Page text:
Students contribute design ideas to The Ottawa Hospital
Fourth-year architecture students have contributed speculative design ideas to The Ottawa Hospital for a planned new facility on the edge of the Central Experimental Farm.
The collaboration between the hospital and the Azrieli School of Architecture & Urbanism is an example of how Azrieli students gain relevant experience and engage with the community on timely issues. The collaboration continues in the 2020-2021 academic year.
Fourteen students took part in last winter’s undergraduate studio, led by Prof. Federica Goffi. The project was to develop a Welcome Centre where volunteers and staff provide information and help to patients and families. It is also a place to buy gifts, order services, and pay for parking.
“The most interesting thing about this project is probably its timing,” says Wendy Yuan, one of the students. The group visited the hospital’s Civic campus in January and the General campus in February. On March 18, Carleton university moved teaching online.
“As we transitioned into online studio in March, we also altered our design in consideration of the hospital’s crucial role in this ongoing pandemic,” says Yuan. “We shifted our focus from the general well-being of the users of the space to infection control of potential COVID patients. Being able to propose a solution to a present-day problem, and to communicate with different stakeholders of this project adds profound meaning to our design, and validates the reasons for which we study to become architects.”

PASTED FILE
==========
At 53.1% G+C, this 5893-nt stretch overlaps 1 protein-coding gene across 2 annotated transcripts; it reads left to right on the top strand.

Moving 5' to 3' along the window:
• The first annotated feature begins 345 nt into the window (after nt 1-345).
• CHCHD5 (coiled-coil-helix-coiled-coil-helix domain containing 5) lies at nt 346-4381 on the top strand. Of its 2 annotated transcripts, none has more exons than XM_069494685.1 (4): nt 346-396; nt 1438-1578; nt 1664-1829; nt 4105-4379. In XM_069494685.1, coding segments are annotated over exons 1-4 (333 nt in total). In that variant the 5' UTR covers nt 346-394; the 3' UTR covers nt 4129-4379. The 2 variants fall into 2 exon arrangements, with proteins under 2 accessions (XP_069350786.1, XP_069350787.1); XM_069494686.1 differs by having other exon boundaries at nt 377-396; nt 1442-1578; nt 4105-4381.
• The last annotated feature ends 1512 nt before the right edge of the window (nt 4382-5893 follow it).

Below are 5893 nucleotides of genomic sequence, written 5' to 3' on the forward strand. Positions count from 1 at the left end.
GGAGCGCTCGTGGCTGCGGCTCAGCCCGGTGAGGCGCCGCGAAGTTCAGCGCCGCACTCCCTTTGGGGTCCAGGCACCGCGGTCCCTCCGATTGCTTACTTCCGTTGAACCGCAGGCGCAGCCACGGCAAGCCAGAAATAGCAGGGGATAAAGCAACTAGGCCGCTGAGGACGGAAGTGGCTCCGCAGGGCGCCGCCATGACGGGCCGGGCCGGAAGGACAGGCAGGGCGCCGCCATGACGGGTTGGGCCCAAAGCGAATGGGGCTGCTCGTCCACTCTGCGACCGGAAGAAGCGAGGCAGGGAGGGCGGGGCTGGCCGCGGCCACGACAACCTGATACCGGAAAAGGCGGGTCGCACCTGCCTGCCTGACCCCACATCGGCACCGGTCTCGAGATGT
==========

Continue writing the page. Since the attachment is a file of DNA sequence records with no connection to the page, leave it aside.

The new $2-billion hospital adjacent to Dow’s Lake will replace the current Civic campus on Carling Avenue. Planning and design are underway. Construction is set to begin in 2024.
The students produced eight visionary projects that explore the links between personal wellness and the spaces of healthcare. (Read more about the studio after the descriptions, including how to obtain the project booklet.)
The Oasis: Biophilia
Connor DeJonge and Jillian Weinberger seek to make calming moments of beauty in spaces more usually associated with stress and illness. Transparency brings the outdoors indoors. Inside the building, vertical tubular glass lattice structures pass through the floors, becoming light-filled “terrariums” “like rays of greenery beaming into the building’s core.” A two-level road system allows people to enter from the ground or lower level. An additional entrance on the ground floor can serve as an isolated “pandemic” entrance.
Pathways to Wellness
Katie Wilson and Melissa Brady begin their project with the idea of a journey, both to visit loved ones and toward healing. To preserve trees and address the challenge of a slope, they designed an enclosed pathway, that incorporates a covered drop-off area and a ramp extending to the Welcome Centre. The ramp has rest areas and plantings. A dramatic roof structure echoes the movement of the paths leading to the information desk, a focal point. Views connect to the outdoors.
Arkoun Merchant and Kito Ballentyne note the importance of nature and sunlight in human well-being. They propose a dramatic structure that refers to a tree in its vertical spreading form and creates the Welcome Centre space. Its branching form supports bacteria-resistant fiberglass fabric panels to make a light-filled environment. A recessed lounge offers a private nook to destress. The scheme includes the use of partition walls to separate high-risk and general patients to minimize infection.